14 The US Has So Many Accents

It's weird, right? In Canada, just throw an "eh" on the end of any sentence and you're likely to not draw too much attention to yourself unless of course, you exaggerate it. In the US, each region has its own accents that are significantly different from one another. In New England, everything is exaggerated and you can't say the word "car" without it coming out like "caaah". New Yorkers not only have an accent but have an additional attitude, free of cost. Along with their "cawfee", they'll also honk at you and flip you off while making sure to drive straight through a dirty puddle, causing a tsunami that's aimed at you. The southern states have a slight twang while the deep south is nearly unable to be understood, especially when they bring up crawdads. In the Midwest, they've got their own thing going on that's quite hard to describe via text, and what does Canada get at the border? "Ruff" instead of "roof".

13 The Government, In General

The US is a wild and confusing place full of Democracy and separation of church and state... Well, the idea of it, anyway. Canada has kept things simple and doesn't do too much to fight against the tide, mainly because there is no time to fight against it. There are three levels of government: Federal, Provincial, and Municipal, all of which include members that have equally divided power and specific areas of control within. Voting is similar, however, Canada has 14 registered political parties along with more unregistered parties than we can list here. This is in stark contrast to America with two (main and major) political parties -- something Canadians really just don't understand at all.

12 Americans Wear Shoes Just About Everywhere, Including Indoors

It's unclear whether the US just takes pride in their footwear or whether they're just uncomfortable with the idea of socks, no shoes, but it's strange. Even when walking into someone's house, Americans remain firmly in their shoes. There are people who contradict this and flip their shoes off the second they enter the house and many have mud rooms to serve this purpose, but overall, it's not that common when visiting. Canadians aren't fans of tracking mud and guck and whatever else you might have waded through on your journey into their friend's houses, therefore it's common practice to remove your shoes regardless. For courtesy's sake, as well as for the sake of what might be a very expensive carpet.

11 Too Many Flags, America

We get it, you're a nationalist country who is very proud of your history and how far you've come. The reminders that you won the Revolutionary War are everywhere and while history is amazing and should be learned about, you can't walk ten feet without running into yet another American flag. Canada is proud of the state of their country as well, however, they don't drape flags over everything or feel the need to paint their houses red and white. And okay, we understand being proud of your country, but painting the entire house to resemble the flag? That's crossing the line just a little.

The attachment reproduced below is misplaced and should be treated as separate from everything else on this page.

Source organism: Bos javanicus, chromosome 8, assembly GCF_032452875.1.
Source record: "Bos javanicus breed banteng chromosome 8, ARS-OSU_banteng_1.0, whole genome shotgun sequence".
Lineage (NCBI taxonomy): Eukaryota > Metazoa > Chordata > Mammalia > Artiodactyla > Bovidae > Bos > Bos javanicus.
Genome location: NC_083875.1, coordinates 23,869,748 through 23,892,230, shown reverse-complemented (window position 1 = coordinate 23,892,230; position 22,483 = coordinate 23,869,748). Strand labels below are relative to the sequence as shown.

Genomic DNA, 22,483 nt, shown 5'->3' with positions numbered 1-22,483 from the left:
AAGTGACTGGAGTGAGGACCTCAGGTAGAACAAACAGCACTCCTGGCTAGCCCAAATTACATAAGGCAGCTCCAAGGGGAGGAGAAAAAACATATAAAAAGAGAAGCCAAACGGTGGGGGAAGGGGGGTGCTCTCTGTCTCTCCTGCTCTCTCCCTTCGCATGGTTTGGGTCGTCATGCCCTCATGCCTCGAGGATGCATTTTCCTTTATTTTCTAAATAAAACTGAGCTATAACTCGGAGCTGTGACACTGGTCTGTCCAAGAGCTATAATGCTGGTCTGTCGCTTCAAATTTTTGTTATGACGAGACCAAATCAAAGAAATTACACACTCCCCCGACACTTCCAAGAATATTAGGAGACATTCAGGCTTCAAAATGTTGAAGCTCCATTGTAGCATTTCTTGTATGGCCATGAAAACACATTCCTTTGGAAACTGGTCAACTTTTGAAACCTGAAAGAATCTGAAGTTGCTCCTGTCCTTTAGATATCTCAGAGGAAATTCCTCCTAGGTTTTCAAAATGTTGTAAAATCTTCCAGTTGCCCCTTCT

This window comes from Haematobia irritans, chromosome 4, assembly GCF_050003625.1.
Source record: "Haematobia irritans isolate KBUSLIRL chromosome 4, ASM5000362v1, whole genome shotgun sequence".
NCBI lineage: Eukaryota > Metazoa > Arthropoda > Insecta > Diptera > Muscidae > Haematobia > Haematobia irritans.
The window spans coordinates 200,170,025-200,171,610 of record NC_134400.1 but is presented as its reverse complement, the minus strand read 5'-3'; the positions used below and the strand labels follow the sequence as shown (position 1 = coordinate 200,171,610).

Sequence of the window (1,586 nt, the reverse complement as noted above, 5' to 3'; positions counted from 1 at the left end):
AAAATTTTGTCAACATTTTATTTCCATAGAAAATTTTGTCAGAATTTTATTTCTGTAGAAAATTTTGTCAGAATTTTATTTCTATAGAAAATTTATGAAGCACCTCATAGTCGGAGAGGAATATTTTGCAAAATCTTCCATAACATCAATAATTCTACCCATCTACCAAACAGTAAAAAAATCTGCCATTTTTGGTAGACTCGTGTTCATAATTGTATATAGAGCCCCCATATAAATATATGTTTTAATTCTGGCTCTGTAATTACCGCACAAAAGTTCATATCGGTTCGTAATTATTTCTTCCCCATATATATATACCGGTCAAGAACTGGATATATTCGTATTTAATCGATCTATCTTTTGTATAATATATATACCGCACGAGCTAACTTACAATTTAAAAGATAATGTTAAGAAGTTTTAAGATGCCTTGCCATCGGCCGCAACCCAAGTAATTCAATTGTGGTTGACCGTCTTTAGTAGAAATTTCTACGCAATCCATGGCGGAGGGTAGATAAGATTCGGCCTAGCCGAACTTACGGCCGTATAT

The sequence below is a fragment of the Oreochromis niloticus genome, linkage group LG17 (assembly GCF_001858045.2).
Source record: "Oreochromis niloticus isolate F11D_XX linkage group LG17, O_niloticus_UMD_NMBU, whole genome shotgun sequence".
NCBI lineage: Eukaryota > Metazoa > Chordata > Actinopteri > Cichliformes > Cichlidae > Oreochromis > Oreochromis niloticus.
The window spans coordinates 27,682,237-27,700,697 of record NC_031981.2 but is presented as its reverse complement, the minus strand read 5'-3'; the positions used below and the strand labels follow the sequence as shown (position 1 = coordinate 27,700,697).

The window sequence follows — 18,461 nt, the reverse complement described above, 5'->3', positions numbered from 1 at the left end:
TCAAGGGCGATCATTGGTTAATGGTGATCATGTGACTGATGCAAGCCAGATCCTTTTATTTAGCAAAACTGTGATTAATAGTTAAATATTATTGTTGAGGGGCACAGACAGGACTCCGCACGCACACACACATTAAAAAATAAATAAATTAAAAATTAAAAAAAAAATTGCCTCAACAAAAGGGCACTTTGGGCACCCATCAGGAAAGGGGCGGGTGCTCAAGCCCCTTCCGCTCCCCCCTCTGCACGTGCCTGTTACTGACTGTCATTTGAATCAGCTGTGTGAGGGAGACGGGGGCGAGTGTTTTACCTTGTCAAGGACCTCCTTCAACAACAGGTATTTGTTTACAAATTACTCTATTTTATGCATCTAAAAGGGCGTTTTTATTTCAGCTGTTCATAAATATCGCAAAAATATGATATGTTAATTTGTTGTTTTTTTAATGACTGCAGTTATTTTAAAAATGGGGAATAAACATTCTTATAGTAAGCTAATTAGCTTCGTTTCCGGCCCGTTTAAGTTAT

10 Grocery Stores Are Not For Eating Food

We will say that one great thing about the US is that you can walk into most any major-chain grocery store and be able to eat while you shop. For the pure glory that is food, we're going to ignore the fact that this is hella gluttonous and a bit over the top. It's a wonderful world we live in where you can grab a sandwich, a slice of pizza, or even a massive latte and proceed on with your weekly shopping list. But in Canada, this doesn't really exist. There are delis and places to grab hot foods and whatnot, but as far as eating in the actual grocery store itself, that's somewhat of a foreign concept. We suppose there's never really been a need for eating while you shop for, well, food to eat, but you never know.

9 Banned Chocolate Is A No-No

We have two words for you: Kinder Surprise. My first run-in with this glorious chocolatey egg happened on a trip to Iceland where I was both intrigued and amazed at the fact that yes, there was a tiny toy inside my snack. That's also the exact reason these treats have been banned in the US since the FDA has dubbed them a choking hazard. While it makes perfect sense, it also comes as a sad story that American kids nation-wide will never be able to crack open their milk chocolate to find a small action figure awaiting them. The US is also severely lacking in Jos Louis, Nestle Coffee Crisp, and Big Turk. It almost makes you wonder; how do you know you've ever really eaten chocolate unless you've gotten your hands on a Coffee Crisp?

8 America's Use Of Latin For Just About Everything

Everything is so complicated once you graduate from middle school in the US. All of a sudden, you're not just going into grade nine -- you're becoming a freshman. Suddenly, you have a title that sounds a little weird and only mildly insulting, and you have three more of them to look forward to. Then when you get to college, forget it... You not only have these titles four more times, but you could graduate "cum laude", "summa", or "Magna". That's not to say that you'll never hear Latin words or phrases in Canada, but you definitely won't hear them as often and it's a bit of a surprise how much the US does lean on this Roman-based language.

7 The Slight Tendency To Be Oblivious